Centaurus – Constellation Facts

OSR blog post

Centaurus represents the Greek and Roman mythological beast that was half man, half horse (centaur) and also has two of the top ten brightest stars in the entire sky. This constellation can be found in the third quadrant of the Southern hemisphere and is located specifically between latitudes of +25° and -90°. Along with other constellations, Centaurus was first catalogued in the 2nd century by, Ptolemy, a Greek astronomer.

Constellation Characteristics

Centaurus is the 9th largest constellation in the night sky, occupying 1,060 square degrees. Centaurus is also neighbors with Antlia, Carina, Circinus, Crux, Hydra, Libra, Lupus, Musca and Vela. In addition, this constellation has twelve stars and eleven deep space objects, but no Messiers.

Centaurus Constellation

IAU and Sky & Telescope magazine (Roger Sinnott & Rick Fienberg), CC BY 3.0, via Wikimedia Commons

By IAU and Sky & Telescope magazine (Roger Sinnott & Rick Fienberg) ([1]) CC BY 3.0, via Wikimedia Commons

Planetary Systems

Centaurus has eleven deep sky objects. Read on to discover some fascinating facts about these celestial wonders.

  • Centaurus A (NGC 5128): noted as being the fifth brightest in the night sky, this galaxy is also known for being one of the closest radio galaxies to our solar system. Centaurus is also in the process of devouring a spiral galaxy which gives its periods of intense star formation (more than 100 have been observed).
  • Omega Centauri (NGC 5139): this globular cluster can be seen with the naked eye and is one of the brightest and largest to be associated with the Milky Way. In fact, it is orbiting this galaxy. Omega Centauri is thought to be around 12 billion years-old and is located an estimated 15,800 light-years away.
  • NGC 4945: this spiral galaxy may contain a black hole. It is located about 11.7 million light-years away and is the second brightest galaxy in the Centaurus A subgroup.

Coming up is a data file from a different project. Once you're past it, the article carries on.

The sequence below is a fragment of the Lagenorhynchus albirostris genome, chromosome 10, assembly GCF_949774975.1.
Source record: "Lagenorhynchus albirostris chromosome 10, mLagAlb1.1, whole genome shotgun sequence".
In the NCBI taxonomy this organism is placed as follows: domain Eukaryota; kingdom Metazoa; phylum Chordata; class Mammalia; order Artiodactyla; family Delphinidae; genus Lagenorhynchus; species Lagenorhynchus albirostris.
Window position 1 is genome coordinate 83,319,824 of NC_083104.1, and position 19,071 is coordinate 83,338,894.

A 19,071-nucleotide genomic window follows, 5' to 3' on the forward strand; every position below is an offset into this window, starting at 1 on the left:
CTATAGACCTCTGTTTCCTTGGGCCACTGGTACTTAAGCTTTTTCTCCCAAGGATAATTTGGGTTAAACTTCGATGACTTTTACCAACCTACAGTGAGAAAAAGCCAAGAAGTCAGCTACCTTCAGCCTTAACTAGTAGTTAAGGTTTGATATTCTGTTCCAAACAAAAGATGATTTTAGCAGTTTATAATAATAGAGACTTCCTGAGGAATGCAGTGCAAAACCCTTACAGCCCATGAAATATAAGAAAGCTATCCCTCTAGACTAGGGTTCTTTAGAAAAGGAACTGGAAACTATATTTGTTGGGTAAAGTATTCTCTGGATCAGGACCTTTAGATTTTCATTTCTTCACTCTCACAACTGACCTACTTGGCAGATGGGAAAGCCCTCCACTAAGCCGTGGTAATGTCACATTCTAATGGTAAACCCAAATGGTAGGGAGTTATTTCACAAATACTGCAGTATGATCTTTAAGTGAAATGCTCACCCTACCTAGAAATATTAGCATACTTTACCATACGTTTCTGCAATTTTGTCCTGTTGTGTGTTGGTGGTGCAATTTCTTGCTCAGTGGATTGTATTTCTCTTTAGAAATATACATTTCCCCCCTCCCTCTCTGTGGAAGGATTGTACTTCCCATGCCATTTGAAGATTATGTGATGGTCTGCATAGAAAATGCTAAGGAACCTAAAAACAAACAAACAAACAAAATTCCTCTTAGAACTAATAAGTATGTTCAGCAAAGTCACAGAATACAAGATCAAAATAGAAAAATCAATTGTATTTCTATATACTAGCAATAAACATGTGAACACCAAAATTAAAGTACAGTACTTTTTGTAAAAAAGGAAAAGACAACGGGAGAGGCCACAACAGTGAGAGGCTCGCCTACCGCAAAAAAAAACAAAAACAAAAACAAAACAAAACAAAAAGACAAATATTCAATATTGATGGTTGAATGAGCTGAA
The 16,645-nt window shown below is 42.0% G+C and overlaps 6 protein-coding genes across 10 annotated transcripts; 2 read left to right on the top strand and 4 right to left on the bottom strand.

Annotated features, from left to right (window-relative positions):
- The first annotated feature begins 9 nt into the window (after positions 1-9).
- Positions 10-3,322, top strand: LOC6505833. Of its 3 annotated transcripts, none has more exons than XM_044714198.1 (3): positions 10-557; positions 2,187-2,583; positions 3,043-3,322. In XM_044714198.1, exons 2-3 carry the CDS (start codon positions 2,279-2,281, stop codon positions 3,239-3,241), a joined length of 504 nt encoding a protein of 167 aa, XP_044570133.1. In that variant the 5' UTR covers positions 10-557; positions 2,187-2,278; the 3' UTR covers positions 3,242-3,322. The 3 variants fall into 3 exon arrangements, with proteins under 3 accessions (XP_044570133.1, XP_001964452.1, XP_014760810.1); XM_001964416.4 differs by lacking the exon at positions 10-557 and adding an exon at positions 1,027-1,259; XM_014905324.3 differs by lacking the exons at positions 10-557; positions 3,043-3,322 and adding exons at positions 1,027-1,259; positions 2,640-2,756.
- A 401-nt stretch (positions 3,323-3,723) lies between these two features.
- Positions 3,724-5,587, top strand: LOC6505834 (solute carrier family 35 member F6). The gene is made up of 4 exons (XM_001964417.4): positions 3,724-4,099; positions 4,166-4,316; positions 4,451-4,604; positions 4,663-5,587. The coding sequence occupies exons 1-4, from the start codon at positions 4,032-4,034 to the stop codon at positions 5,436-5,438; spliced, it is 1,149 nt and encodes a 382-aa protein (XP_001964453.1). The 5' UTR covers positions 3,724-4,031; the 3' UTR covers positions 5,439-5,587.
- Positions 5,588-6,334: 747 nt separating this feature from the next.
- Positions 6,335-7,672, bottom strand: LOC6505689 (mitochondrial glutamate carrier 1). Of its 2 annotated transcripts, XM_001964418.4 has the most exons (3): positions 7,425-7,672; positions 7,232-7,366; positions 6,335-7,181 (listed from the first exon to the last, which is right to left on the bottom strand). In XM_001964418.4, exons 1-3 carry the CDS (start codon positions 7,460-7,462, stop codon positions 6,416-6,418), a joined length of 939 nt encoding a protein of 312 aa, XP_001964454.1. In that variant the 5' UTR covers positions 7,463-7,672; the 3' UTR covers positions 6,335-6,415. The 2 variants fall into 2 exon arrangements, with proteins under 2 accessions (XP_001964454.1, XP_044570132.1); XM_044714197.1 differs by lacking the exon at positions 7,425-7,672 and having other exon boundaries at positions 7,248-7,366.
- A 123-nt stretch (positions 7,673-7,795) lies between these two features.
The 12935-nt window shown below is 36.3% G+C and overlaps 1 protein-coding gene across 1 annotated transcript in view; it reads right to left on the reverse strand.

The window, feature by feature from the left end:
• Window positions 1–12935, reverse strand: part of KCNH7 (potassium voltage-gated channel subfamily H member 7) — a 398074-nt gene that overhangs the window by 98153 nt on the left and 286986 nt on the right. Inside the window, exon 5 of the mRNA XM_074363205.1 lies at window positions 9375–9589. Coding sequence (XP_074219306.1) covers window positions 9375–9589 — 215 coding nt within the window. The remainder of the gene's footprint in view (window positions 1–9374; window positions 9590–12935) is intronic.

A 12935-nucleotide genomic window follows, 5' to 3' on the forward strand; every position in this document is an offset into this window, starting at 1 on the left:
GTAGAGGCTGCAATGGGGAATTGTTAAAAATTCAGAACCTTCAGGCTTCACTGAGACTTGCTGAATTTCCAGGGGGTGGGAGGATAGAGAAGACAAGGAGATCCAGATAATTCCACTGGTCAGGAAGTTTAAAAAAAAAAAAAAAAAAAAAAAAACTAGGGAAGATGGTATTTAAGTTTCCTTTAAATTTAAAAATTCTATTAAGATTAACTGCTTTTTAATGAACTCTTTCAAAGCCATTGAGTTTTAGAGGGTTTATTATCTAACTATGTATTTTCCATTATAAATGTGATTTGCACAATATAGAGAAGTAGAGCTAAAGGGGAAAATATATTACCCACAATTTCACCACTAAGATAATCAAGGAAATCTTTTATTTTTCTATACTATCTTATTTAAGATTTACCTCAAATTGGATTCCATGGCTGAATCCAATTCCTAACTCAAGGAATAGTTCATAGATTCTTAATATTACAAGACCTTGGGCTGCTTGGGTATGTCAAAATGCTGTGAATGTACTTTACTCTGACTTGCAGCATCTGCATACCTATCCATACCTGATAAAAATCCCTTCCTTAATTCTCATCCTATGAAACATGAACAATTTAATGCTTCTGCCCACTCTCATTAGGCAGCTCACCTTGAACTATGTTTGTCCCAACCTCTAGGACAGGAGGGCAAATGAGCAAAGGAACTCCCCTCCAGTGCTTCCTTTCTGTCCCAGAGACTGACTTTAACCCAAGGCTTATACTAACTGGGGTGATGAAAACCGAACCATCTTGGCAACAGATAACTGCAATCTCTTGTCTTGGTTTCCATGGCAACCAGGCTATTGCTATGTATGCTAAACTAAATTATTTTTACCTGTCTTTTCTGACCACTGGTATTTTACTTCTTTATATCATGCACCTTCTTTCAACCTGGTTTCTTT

• NGC 4650A: considered a polar-ring galaxy (the gas and outer stars rotate over the poles and only about 100 are known to exist) is located an estimated 130 million light-years away.
  • The Blue Planetary (NGC 3918): this is classified as a planetary nebula and the brightest one in the Southern hemisphere. It is located 4,900 light-years away and can be seen through a small telescope.
  • NGC 4622: this face-on spiral galaxy has arms with tips pointing toward its disk rotation, for this reason it is also called a “backward galaxy.” NGC 4622 also has an inner trailing arm and two weak inner arms turning in the opposite direction.
  • NGC 5090 and NGC 5091: this elliptical galaxy and spiral galaxy (respectively) are in the process of colliding and merging. They are located 150 million light-years away.
  • NGC 4696: noted for being the brightest galaxy in the Centaurus Cluster, this elliptical galaxy is located 150 million light-years away.
  • NGC 5253: this irregular galaxy is located an estimated 10.9 million light-years away. It was discovered to have one of the brightest supernovae known today.
  • NGC 4603: this spiral galaxy is known for being the furthest one to contain Cepheids – stars that vary between being bright and being dense.
  • NGC 5291: has been noted for being a system surrounded by a collision ring. In addition, it has galaxies that are interacting and its ring contains young star forming tidal dwarf galaxies.

Main Stars

The constellation Centaurus contains twelve main stars that make up its shape. Let’s explore them further.

  • Alpha Centauri shines the brightest in the Centaurus constellation (which will be discussed later in detail).